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Decision In Australian “Cruelty Case” Augurs Well

Media Release from New Zealand Council of Docked Breeds Sunday 5th November 2006

Landmark Decision In Australian “Cruelty Case” Augurs Well For New Zealand Pro-Docking Dog Owners

The New Zealand Council of Docked Breeds is jubilant with reports from Australia on Friday of the dismissal of a case of dog cruelty against a pedigree dog breeder. In dismissing the matter, being prosecuted by the RSPCA, the magistrate stated that in his view banding was “NOT CRUELTY”. The decision is supported by the fact that there remains no scientific evidence to suggest that the banding of dogs’ tails is cruel.

A report from DogsNSW, who arranged representation for the case, advises that they are unsure what, if any action the RSPCA intends to take as in the view of the judge, “it would be hard to argue that it would be cruel to band dogs when millions of sheep in NSW are banded yearly”.

Karen McIntyre, Chair of the NZCDB, hopes that New Zealand MP’s take on board this decision when the time comes to vote on the proposed Animal Welfare (Restriction on Docking of Dog’s Tails) Bill. McIntyre states “there already exists legislation to prosecute owners/breeders if authorities considered that the docking of a dog’s tail has been performed in a cruel manner – NZCDB would support such action and abhors any act of cruelty against animals. Again, we question why the country needs to waste taxpayer’s money and MP’s time with legislation against a procedure that since before the Middle Ages, has been considered an appropriate animal husbandry practice in dogs, as well as other animals.”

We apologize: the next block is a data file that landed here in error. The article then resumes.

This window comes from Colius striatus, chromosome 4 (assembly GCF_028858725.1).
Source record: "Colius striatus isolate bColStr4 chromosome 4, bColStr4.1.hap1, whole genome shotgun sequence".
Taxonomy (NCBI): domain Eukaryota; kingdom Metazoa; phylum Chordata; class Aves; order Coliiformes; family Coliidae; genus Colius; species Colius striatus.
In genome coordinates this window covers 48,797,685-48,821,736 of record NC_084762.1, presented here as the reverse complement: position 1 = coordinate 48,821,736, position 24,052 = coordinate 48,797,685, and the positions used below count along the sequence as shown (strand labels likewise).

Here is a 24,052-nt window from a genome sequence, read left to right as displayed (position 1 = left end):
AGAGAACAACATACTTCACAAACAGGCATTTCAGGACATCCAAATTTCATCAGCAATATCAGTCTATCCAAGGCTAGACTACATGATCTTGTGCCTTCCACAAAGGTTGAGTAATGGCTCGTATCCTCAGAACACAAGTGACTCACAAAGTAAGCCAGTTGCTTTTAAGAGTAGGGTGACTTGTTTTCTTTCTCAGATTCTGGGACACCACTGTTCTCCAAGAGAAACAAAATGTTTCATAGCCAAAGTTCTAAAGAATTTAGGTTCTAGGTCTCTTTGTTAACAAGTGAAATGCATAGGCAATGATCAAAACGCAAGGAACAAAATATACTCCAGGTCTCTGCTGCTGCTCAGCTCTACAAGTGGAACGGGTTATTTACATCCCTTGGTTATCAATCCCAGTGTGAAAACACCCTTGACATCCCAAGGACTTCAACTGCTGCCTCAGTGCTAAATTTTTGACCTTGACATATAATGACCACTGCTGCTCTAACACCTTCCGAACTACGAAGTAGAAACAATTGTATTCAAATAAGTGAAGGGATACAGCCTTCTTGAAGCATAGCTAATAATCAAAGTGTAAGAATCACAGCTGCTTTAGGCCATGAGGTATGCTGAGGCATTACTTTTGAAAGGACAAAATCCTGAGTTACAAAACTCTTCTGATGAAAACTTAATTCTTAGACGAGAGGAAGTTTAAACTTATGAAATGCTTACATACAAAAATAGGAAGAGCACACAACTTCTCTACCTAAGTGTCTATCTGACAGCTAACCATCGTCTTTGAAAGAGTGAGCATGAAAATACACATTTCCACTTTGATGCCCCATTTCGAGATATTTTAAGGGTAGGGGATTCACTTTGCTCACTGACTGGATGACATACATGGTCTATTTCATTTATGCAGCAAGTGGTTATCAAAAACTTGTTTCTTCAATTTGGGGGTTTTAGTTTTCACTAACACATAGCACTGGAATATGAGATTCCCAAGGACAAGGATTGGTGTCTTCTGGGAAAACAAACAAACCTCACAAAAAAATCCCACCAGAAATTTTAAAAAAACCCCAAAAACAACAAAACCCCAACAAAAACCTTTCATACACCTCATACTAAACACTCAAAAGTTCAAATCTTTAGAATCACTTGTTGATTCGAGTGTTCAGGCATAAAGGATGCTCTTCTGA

Prior to the close of submissions in 2005, the NZCDB distributed CD copies of the banding procedure to all MP’s. It illustrated that banding is non-invasive, the puppies suffered no pain or discomfort and it is clearly “not cruel”. Banding is the method endorsed by the NZCDB and is the accepted practice of the Accredited Dockers Scheme administered by the New Zealand Kennel Club.

Ends

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